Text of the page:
I’m always ready for an impromptu cheese & wine situation, party or not, and often find myself whipping up a noteworthy board for dinner when I’m not in the mood for a full-on meal. Or really, whenever I please nowadays as my cabinets and drawers are filled with an overload of cheese & wine wares and tools.
Do you really need cheese knives?
The short answer is no, but they’re nice to have. You can certainly eat, serve and enjoy cheese without any special tools. But if you like to entertain and serve cheese to guests, a few cheese knives are quite handy and add a special touch to your cheese board.
Some designers have spent a lot of time determining that some knives are better than others, when working with different densities and textures. Yes, cheese cutlery is a real thing. Specific knives, graters and slicers are designed with specific cheeses in mind to work in tandem with everything from texture to thickness to pungency. And they’re life changing if you enjoy cheese on the regular.
First things first: Dig into your cutlery drawers as you’ve most likely received a set of cheese knives in the past that are waiting patiently for the next supper dinner party. If so, dust them off immediately.
Regular table knives are not good cutters for harder cheeses, so consider supplying some real hard cheese and soft cheese knives.
Basically there are knives to deal with soft cheese, semi-soft, semi-hard cheese, and hard cheese. A general rule of thumb is that the more blades you see on a knife the harder the cheese it was designed to slice.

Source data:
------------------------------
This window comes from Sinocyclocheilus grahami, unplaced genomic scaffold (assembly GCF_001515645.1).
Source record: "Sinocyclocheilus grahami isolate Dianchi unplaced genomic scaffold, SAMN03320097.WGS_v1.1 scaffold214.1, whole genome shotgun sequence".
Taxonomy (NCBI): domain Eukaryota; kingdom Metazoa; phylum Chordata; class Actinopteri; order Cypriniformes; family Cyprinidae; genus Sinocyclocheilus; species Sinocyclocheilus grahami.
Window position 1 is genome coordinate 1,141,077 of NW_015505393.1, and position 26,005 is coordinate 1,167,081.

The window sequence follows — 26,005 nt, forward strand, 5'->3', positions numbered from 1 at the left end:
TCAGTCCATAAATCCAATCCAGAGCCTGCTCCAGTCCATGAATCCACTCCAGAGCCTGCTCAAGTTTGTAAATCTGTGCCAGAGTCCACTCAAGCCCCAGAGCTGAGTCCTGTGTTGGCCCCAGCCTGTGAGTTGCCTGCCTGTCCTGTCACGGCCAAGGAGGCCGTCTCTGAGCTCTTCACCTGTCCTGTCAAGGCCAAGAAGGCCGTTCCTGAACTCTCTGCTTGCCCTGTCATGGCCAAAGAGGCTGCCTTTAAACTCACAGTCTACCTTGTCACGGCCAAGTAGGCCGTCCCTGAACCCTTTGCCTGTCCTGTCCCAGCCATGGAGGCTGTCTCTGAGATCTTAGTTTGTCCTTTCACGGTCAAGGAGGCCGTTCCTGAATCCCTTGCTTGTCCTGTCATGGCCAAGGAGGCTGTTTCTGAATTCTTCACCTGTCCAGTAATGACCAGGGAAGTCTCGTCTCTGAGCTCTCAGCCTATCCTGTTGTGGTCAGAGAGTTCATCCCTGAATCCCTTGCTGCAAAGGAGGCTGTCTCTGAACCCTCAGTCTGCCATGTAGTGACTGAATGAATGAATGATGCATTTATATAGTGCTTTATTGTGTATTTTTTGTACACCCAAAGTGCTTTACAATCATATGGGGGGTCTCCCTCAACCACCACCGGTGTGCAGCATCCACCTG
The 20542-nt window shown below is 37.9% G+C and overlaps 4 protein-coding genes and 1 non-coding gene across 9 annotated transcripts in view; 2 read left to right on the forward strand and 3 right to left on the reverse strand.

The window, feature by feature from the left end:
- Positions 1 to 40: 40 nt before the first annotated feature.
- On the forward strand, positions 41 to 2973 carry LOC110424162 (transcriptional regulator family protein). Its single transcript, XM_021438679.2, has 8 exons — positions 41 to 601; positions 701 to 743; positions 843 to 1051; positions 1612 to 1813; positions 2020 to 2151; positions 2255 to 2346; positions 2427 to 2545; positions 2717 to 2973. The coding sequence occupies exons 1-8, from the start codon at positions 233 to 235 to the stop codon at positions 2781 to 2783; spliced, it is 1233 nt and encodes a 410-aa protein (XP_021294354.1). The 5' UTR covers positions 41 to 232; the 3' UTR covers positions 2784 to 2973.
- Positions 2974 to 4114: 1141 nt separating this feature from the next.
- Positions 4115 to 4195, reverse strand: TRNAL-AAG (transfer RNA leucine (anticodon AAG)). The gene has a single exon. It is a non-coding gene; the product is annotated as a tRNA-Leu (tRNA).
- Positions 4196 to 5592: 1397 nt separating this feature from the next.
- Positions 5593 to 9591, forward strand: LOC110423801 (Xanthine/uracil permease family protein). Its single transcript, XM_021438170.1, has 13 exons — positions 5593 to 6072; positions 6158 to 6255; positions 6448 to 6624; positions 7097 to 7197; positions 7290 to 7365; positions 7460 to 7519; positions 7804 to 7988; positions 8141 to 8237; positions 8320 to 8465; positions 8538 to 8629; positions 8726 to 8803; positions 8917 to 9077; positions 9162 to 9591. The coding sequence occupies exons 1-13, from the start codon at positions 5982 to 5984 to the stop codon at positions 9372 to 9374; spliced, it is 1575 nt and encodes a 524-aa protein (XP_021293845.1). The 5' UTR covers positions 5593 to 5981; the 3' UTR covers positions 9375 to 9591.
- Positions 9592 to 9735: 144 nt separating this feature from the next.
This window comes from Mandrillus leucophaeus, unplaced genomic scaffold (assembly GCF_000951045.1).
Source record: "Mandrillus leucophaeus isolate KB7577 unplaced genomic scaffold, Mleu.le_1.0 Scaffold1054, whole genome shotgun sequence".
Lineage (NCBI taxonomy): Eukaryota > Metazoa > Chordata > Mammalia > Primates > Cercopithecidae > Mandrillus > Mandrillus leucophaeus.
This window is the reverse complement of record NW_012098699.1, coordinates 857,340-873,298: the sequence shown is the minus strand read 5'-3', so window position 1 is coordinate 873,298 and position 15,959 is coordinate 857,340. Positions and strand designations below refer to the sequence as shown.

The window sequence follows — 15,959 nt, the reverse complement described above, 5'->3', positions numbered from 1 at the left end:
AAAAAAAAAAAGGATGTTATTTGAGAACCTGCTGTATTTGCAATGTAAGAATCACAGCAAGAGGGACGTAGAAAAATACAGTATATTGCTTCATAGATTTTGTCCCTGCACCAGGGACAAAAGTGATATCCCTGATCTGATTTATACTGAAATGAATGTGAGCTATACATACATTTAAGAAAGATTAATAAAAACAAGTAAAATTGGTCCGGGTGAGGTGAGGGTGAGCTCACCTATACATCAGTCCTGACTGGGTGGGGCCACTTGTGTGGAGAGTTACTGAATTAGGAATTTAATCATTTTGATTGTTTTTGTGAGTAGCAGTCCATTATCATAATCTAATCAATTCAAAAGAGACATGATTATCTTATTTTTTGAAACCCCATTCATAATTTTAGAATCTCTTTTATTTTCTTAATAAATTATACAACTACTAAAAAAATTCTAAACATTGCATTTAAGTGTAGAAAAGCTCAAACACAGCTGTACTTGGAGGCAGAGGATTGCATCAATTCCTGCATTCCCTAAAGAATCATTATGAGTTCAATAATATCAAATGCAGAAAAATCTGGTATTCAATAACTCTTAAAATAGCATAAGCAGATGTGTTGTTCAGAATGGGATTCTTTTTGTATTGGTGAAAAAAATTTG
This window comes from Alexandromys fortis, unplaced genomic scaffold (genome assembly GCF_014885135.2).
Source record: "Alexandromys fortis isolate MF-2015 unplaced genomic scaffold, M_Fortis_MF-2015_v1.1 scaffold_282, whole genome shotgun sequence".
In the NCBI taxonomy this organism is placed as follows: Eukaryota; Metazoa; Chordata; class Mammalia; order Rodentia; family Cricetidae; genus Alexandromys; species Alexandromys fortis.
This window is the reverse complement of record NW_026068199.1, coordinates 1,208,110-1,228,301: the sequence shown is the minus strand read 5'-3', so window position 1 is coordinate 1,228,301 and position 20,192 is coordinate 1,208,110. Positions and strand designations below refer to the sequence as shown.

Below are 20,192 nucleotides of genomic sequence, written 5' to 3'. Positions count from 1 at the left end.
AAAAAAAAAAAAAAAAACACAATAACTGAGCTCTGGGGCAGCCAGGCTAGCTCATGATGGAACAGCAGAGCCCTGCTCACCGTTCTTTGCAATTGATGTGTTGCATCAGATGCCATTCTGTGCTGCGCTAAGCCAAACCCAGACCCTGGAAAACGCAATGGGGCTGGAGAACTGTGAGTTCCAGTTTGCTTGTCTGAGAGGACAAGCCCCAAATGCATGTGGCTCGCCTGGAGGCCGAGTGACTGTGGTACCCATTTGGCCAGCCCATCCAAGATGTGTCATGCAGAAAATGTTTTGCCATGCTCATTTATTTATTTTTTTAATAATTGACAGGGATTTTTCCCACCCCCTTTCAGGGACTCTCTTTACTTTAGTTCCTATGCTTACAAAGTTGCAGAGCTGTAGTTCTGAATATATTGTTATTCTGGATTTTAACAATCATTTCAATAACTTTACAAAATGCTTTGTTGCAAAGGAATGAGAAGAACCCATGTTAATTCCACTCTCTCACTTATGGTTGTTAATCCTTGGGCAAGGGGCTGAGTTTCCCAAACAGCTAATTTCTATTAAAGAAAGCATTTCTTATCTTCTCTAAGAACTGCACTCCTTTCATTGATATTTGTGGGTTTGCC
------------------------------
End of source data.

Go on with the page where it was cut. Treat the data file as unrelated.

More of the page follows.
Soft cheeses like Brie or Camembert have a soft interior and could easily stick to the knife. To make a cleaner cut and keep the shape of the delicate interior you can use a knife with a very thin straight blade or a cheese knife with holes. If you don’t have a cheese knife a sharp cook’s knife dipped in hot water and wiped will do also do the job.
The cheese planes or slicers as we all know are of course used for shaving even slices of semi hard or hard cheeses.
Cheese cleavers or cheese spades are excellent for cutting hard or firm cheese – both wedges and chunks of cheese.
The cheese fork can be used to hold a block of cheese in place while cutting – it’s also ideal for breaking hard or aged cheeses into smaller pieces.
Here’s a quick guide on what they are and how to use the kinds of knives that show up in the most of common cheese knives sets, which you might encounter at a home goods store or in service at a dinner party.
Narrow Blade Pronged Cheese knife/Fork-Tipped Spear
A slicer with two prongs at the tip for picking up cut cheese pieces for serving and breaking up cheese blocks. Usually these are for semi-hard cheeses, but can be versatile if they’re sharp and well made, making it a great choice for a cheese board.
The fork-tipped spear is both a fork and a spear. This is one of the most versatile knives you can purchase because it can cut firm cheeses, and then you can pick up cheese to serve yourself or someone else without touching it – handy and hygienic.